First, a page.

LONDON -- George Clooney. Angelina Jolie. Shakira.
Not a red carpet lineup, but a roll call of celebrities the sometimes dour British Prime Minister Gordon Brown has recruited to inject glamour into his appeals to help the developing world.
Brown joined a telephone conference Monday with Shakira, praising the Colombian pop sensation for taking an inspirational role in work to provide a basic education for every child in the world.
The Grammy-winning singer is supporting a week of events to highlight the cause of education advocacy group the Global Campaign for Education.
She said the group is pressing world leaders to provide funding for primary education for 72 million young children who now miss out on schooling as a result of poverty. The group also aims to generate support for some 226 million older children who miss out on classes because of a lack of access to schools, or because of truancy.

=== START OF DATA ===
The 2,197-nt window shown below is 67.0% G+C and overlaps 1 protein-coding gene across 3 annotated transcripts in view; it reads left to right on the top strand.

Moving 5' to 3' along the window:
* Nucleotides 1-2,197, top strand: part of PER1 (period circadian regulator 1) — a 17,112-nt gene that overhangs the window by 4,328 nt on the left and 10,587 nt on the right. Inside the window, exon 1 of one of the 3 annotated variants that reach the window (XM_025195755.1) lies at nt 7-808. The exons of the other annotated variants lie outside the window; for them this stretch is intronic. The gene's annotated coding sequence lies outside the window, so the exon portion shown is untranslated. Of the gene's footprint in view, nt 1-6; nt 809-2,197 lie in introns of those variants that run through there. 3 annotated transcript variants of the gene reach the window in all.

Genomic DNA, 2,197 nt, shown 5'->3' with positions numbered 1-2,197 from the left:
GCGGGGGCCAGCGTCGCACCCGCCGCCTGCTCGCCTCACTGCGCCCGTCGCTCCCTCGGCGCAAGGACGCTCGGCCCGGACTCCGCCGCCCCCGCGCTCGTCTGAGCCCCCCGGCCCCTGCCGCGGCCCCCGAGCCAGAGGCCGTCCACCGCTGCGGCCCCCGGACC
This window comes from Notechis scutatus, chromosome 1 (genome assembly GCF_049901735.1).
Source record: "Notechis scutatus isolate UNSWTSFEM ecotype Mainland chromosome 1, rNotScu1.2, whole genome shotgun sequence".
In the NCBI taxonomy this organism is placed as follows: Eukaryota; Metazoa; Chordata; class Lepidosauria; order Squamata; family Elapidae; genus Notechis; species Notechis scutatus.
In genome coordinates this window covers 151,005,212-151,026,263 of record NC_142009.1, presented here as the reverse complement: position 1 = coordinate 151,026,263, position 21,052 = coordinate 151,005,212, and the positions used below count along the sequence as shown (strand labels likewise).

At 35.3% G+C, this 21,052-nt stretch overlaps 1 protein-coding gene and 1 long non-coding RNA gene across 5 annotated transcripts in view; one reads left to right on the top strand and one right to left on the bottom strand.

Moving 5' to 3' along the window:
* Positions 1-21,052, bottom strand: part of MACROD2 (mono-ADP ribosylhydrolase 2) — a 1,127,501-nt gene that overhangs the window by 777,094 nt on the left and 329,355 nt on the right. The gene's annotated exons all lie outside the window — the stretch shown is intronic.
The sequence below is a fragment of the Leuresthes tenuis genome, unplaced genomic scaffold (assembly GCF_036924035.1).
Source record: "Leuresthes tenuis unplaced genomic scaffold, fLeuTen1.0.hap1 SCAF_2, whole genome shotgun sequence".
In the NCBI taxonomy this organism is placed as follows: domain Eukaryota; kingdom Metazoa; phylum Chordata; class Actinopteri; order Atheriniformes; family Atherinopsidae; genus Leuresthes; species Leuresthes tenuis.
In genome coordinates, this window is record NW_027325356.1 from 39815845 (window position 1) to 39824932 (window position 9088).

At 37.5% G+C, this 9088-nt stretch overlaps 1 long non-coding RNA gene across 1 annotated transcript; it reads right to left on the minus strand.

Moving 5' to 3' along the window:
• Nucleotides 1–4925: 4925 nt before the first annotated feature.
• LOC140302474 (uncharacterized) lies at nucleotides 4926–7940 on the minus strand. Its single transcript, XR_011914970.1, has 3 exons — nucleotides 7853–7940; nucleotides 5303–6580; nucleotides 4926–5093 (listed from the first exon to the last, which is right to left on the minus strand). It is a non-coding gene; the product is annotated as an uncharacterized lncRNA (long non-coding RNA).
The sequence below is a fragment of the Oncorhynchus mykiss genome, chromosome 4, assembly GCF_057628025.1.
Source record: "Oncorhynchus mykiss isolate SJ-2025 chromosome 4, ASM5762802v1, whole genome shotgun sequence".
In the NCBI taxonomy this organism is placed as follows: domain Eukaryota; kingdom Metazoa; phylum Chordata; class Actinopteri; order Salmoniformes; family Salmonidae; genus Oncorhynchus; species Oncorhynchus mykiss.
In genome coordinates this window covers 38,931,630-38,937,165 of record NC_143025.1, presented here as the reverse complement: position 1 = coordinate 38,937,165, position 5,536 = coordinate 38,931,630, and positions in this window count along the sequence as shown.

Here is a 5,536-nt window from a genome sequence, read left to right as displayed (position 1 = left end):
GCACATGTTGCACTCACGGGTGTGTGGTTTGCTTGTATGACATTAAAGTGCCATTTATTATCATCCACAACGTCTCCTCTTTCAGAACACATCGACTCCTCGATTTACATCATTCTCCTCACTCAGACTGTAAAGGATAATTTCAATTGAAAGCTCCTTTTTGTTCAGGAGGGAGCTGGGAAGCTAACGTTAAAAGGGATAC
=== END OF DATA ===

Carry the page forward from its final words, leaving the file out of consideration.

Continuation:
Brown is the world's "No. 1 champion of education," said the group's chairman, Gene Sperling, an ex-White House economic advisor to former President Bill Clinton.
Shakira also praised Brown, who as British treasury chief in 2006 pledged $15 billion over 10 years for education in the developing world -- the largest offer of aid from a Group of Eight industrialized nation.
Brown has made work on meeting the Millennium Development Goals -- a set of development standards on education, health, literacy and poverty -- a key plank of his foreign policy.
Brown regularly courts celebrities to lend backing to his campaigns. He held talks with George Clooney this month on violence in Darfur, has worked closely with Bono and Bob Geldof on aid for Africa, and chatted with Angelina Jolie in 2006 on education.